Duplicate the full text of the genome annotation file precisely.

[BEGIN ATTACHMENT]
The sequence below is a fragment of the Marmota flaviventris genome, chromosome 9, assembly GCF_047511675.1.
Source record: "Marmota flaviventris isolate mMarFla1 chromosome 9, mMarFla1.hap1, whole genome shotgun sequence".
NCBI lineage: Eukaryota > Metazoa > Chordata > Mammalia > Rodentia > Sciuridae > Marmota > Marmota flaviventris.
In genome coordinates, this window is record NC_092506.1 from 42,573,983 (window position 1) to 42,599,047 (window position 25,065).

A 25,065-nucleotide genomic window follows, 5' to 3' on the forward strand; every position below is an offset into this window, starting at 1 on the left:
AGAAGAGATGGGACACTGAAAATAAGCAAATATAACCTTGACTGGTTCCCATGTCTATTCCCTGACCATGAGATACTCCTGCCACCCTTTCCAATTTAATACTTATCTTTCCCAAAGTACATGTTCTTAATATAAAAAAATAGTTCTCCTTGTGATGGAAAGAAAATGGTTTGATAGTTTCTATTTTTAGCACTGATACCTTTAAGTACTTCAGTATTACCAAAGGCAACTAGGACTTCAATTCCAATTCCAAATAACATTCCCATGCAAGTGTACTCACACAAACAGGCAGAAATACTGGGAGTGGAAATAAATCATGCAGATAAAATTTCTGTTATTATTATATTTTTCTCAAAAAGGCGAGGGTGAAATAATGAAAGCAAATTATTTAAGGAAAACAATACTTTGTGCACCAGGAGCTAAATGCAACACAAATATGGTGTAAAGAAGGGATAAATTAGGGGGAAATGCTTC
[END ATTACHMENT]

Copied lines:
The sequence below is a fragment of the Marmota flaviventris genome, chromosome 9, assembly GCF_047511675.1.
Source record: "Marmota flaviventris isolate mMarFla1 chromosome 9, mMarFla1.hap1, whole genome shotgun sequence".
NCBI lineage: Eukaryota > Metazoa > Chordata > Mammalia > Rodentia > Sciuridae > Marmota > Marmota flaviventris.
In genome coordinates, this window is record NC_092506.1 from 42,573,983 (window position 1) to 42,599,047 (window position 25,065).

A 25,065-nucleotide genomic window follows, 5' to 3' on the forward strand; every position below is an offset into this window, starting at 1 on the left:
AGAAGAGATGGGACACTGAAAATAAGCAAATATAACCTTGACTGGTTCCCATGTCTATTCCCTGACCATGAGATACTCCTGCCACCCTTTCCAATTTAATACTTATCTTTCCCAAAGTACATGTTCTTAATATAAAAAAATAGTTCTCCTTGTGATGGAAAGAAAATGGTTTGATAGTTTCTATTTTTAGCACTGATACCTTTAAGTACTTCAGTATTACCAAAGGCAACTAGGACTTCAATTCCAATTCCAAATAACATTCCCATGCAAGTGTACTCACACAAACAGGCAGAAATACTGGGAGTGGAAATAAATCATGCAGATAAAATTTCTGTTATTATTATATTTTTCTCAAAAAGGCGAGGGTGAAATAATGAAAGCAAATTATTTAAGGAAAACAATACTTTGTGCACCAGGAGCTAAATGCAACACAAATATGGTGTAAAGAAGGGATAAATTAGGGGGAAATGCTTC